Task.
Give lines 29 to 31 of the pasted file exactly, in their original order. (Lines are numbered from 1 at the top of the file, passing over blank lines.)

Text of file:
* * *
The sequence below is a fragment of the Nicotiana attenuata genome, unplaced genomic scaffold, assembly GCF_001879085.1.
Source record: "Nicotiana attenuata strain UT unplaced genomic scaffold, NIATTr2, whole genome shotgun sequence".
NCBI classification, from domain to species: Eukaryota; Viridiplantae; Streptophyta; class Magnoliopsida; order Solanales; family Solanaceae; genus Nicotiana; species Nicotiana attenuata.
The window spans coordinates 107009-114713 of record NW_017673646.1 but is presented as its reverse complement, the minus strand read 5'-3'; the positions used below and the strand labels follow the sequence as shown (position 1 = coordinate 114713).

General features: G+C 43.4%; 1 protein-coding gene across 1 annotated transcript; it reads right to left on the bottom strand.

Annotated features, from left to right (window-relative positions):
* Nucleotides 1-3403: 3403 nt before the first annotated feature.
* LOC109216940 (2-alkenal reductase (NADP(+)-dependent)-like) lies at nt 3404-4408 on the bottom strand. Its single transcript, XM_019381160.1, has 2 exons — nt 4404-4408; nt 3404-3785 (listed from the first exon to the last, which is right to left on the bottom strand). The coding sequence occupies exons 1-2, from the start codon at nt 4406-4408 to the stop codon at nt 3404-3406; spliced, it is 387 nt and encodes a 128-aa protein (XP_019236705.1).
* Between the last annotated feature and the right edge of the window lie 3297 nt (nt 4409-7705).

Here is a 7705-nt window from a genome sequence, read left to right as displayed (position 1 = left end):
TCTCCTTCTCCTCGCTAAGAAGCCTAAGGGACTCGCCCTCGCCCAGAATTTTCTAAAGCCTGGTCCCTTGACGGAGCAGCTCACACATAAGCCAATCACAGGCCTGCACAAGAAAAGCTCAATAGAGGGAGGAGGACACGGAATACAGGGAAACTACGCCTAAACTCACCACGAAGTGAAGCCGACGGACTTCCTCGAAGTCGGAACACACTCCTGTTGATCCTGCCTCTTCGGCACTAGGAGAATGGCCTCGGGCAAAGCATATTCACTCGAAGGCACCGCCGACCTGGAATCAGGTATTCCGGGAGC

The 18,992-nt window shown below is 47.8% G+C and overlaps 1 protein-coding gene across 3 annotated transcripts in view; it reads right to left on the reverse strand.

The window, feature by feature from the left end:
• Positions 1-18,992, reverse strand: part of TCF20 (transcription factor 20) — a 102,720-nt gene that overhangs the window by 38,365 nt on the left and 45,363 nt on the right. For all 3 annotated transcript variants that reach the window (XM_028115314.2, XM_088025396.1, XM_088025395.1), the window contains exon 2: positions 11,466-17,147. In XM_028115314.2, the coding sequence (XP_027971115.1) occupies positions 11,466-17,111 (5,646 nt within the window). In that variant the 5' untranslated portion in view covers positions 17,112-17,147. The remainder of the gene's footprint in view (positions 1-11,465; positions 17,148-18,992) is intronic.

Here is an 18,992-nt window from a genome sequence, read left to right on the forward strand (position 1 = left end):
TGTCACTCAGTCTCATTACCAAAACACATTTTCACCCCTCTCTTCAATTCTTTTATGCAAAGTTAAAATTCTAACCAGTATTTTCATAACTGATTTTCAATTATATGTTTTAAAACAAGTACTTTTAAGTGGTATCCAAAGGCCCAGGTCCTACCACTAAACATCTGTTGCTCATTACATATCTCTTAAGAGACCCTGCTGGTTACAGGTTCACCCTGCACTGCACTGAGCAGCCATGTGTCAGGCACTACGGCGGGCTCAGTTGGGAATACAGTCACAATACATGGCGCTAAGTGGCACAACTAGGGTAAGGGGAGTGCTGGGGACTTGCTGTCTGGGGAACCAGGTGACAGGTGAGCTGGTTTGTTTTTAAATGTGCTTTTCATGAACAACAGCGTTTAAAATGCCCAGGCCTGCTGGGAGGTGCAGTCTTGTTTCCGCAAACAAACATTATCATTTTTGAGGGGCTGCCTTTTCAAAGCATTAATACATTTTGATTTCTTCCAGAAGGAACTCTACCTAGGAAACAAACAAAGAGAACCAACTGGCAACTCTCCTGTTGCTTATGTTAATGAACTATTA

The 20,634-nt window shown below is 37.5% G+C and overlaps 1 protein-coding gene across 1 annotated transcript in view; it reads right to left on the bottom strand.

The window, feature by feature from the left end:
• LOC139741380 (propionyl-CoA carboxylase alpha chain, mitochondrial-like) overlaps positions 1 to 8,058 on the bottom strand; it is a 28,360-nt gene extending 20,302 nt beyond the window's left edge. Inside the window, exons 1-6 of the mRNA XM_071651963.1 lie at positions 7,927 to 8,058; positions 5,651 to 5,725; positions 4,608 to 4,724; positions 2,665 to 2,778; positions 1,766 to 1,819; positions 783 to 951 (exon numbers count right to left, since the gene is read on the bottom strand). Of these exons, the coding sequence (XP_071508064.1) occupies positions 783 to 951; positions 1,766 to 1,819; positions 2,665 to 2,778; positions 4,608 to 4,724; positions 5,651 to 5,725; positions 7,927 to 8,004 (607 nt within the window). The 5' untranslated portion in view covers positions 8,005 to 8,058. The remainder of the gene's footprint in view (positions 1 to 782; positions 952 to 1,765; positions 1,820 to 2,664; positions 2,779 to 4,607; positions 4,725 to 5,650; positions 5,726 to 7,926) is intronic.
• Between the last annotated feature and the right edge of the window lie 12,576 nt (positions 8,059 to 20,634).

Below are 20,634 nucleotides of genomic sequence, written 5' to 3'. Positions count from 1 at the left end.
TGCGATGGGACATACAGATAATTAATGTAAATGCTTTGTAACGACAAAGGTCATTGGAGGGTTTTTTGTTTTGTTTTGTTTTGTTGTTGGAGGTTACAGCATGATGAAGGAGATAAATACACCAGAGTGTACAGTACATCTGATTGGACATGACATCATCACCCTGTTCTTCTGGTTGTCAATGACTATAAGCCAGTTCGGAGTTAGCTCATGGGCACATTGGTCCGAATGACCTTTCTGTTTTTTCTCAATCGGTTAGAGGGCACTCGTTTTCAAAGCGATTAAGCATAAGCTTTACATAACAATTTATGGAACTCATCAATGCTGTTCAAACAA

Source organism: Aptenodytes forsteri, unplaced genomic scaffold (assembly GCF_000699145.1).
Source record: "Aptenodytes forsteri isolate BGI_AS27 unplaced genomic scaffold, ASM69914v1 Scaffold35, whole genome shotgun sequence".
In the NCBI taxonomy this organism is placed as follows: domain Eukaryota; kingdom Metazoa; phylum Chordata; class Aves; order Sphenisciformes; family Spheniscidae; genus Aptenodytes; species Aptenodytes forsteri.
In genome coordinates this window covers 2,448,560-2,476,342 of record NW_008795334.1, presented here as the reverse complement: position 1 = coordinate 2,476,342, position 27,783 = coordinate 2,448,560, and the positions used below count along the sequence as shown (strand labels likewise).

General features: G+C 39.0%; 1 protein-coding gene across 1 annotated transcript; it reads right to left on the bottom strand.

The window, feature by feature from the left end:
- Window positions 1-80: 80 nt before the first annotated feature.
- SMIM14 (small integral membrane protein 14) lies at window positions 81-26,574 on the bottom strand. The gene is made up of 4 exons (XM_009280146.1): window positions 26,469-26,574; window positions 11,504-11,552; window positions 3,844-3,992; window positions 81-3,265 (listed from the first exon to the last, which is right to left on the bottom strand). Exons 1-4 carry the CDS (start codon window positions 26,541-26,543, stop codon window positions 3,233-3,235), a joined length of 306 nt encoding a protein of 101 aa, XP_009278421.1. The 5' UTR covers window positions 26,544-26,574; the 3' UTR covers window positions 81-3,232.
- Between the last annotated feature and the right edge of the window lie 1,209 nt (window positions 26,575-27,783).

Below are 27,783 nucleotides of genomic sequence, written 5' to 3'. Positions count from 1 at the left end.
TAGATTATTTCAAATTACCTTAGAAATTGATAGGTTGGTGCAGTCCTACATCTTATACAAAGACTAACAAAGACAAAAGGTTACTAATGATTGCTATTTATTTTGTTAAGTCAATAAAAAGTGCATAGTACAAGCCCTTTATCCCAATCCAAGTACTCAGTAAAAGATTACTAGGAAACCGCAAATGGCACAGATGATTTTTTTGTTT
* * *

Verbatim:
- Window positions 1-80: 80 nt before the first annotated feature.
- SMIM14 (small integral membrane protein 14) lies at window positions 81-26,574 on the bottom strand. The gene is made up of 4 exons (XM_009280146.1): window positions 26,469-26,574; window positions 11,504-11,552; window positions 3,844-3,992; window positions 81-3,265 (listed from the first exon to the last, which is right to left on the bottom strand). Exons 1-4 carry the CDS (start codon window positions 26,541-26,543, stop codon window positions 3,233-3,235), a joined length of 306 nt encoding a protein of 101 aa, XP_009278421.1. The 5' UTR covers window positions 26,544-26,574; the 3' UTR covers window positions 81-3,232.
- Between the last annotated feature and the right edge of the window lie 1,209 nt (window positions 26,575-27,783).